* Study shows fructose used differently from glucose
* Findings challenge common wisdom about sugars
WASHINGTON Aug 2 Pancreatic tumor cells use
fructose to divide and proliferate, U.S. researchers said on
Monday in a study that challenges the common wisdom that all
sugars are the same.
Tumor cells fed both glucose and fructose used the two
sugars in two different ways, the team at the University of
California Los Angeles found.
They said their finding, published in the journal Cancer
Research, may help explain other studies that have linked
fructose intake with pancreatic cancer, one of the deadliest
"These findings show that cancer cells can readily
metabolize fructose to increase proliferation," Dr. Anthony
Heaney of UCLA's Jonsson Cancer Center and colleagues wrote.
"They have major significance for cancer patients
given dietary refined fructose consumption, and indicate that
efforts to reduce refined fructose intake or inhibit
fructose-mediated actions may disrupt cancer growth."
Americans take in large amounts of fructose, mainly in high
fructose corn syrup, a mix of fructose and glucose that is used
in soft drinks, bread and a range of other foods.
Politicians, regulators, health experts and the industry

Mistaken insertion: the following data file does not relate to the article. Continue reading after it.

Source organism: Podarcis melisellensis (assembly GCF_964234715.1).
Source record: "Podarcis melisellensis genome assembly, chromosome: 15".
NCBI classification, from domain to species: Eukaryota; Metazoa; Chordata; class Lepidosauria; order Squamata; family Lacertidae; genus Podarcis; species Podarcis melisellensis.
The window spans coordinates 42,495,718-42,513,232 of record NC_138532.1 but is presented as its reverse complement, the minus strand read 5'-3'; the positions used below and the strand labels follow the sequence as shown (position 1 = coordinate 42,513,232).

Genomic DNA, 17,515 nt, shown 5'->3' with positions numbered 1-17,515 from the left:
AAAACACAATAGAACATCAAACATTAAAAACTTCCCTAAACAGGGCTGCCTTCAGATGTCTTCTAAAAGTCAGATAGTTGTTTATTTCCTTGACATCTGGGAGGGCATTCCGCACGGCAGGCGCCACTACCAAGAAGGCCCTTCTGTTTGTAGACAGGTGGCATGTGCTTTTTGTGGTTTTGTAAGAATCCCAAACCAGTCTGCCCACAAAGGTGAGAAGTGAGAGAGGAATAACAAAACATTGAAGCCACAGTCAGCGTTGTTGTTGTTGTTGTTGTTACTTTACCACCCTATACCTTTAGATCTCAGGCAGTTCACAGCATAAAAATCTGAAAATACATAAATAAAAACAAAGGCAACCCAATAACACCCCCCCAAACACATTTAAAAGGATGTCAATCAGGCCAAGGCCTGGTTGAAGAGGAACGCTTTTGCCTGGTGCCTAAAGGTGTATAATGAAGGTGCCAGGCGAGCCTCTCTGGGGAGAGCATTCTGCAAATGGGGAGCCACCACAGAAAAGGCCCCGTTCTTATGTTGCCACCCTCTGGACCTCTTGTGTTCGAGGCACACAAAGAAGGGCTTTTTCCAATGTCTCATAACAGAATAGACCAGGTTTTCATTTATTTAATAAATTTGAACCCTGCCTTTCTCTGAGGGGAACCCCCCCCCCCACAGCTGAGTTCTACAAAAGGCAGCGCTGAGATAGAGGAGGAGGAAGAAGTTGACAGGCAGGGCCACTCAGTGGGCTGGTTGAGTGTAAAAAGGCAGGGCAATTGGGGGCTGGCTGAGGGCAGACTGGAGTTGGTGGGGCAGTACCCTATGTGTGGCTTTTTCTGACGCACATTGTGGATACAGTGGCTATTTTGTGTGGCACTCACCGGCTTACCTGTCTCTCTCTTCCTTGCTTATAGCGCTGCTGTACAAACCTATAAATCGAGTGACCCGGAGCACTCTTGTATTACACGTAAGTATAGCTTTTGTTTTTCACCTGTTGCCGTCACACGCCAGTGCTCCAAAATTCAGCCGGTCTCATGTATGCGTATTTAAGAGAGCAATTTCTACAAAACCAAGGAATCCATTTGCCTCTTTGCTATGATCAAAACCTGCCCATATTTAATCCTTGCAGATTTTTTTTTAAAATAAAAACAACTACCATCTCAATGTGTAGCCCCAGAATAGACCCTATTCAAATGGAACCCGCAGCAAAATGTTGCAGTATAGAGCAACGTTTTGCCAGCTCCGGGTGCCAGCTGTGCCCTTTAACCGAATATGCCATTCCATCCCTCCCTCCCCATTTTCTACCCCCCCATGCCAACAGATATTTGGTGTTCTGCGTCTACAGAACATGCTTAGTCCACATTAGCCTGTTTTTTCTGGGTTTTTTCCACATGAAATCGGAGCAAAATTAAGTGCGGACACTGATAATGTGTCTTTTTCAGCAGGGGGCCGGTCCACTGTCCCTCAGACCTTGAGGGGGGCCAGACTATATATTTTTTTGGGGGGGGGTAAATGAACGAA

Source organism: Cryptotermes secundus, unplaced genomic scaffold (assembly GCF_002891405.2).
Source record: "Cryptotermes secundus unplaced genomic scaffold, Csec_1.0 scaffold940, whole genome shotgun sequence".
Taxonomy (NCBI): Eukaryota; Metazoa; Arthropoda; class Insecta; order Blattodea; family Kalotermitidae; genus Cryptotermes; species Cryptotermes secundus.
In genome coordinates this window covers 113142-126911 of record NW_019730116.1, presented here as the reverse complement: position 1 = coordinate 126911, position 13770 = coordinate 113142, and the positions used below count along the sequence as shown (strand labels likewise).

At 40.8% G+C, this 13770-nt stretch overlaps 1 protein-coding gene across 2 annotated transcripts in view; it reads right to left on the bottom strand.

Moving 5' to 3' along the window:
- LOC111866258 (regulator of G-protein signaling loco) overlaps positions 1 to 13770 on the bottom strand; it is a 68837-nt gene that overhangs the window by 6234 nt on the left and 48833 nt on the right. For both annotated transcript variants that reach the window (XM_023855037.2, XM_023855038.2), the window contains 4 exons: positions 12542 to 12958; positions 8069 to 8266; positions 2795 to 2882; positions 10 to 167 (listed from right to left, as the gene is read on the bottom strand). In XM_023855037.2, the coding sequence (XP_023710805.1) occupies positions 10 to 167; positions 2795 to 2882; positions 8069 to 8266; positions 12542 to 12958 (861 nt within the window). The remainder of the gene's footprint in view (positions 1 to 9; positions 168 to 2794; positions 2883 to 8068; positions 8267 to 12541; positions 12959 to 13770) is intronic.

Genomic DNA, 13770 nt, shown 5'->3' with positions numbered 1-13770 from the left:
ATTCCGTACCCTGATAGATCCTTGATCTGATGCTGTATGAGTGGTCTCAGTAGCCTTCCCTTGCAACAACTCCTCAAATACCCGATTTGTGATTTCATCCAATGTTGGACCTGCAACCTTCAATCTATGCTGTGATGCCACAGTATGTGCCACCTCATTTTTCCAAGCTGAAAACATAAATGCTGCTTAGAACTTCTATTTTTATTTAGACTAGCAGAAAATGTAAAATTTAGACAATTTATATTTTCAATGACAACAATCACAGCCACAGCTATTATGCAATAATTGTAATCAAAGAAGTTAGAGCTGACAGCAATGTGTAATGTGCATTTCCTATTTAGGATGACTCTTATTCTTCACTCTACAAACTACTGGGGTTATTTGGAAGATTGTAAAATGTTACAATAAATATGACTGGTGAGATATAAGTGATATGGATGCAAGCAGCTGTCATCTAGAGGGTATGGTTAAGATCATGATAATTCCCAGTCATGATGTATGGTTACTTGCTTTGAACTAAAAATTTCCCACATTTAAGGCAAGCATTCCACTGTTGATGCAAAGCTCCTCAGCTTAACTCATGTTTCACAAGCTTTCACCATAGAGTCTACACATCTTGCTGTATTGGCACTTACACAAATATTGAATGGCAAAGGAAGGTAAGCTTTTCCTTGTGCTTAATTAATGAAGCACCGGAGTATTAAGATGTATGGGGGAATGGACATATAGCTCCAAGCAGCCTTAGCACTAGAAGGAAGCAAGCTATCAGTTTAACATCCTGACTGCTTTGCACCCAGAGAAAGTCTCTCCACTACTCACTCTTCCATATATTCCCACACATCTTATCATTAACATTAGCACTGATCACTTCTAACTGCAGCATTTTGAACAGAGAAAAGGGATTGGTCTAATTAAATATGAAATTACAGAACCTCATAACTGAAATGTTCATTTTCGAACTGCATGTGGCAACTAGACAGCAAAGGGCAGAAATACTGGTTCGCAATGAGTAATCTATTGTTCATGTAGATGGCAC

have debated whether high fructose corn syrup and other
ingredients have been helping make Americans fatter and less
Too much sugar of any kind not only adds pounds, but is
also a key culprit in diabetes, heart disease and stroke,
according to the American Heart Association.
Several states, including New York and California, have
weighed a tax on sweetened soft drinks to defray the cost of
treating obesity-related diseases such as heart disease,
diabetes and cancer.
The American Beverage Association, whose members include
Coca-Cola (KO.N) and Kraft Foods KFT.N have strongly, and
successfully, opposed efforts to tax soda. [ID:nN12233126]
The industry has also argued that sugar is sugar.
Heaney said his team found otherwise. They grew pancreatic
cancer cells in lab dishes and fed them both glucose and
Tumor cells thrive on sugar but they used the fructose to
proliferate. "Importantly, fructose and glucose metabolism are
quite different," Heaney's team wrote.
"I think this paper has a lot of public health
implications. Hopefully, at the federal level there will be
some effort to step back on the amount of high fructose corn
syrup in our diets," Heaney said in a statement.
Now the team hopes to develop a drug that might stop tumor
cells from making use of fructose.
U.S. consumption of high fructose corn syrup went up 1,000
percent between 1970 and 1990, researchers reported in 2004 in
the American Journal of Clinical Nutrition.
(Reporting by Maggie Fox; Editing by Cynthia Osterman)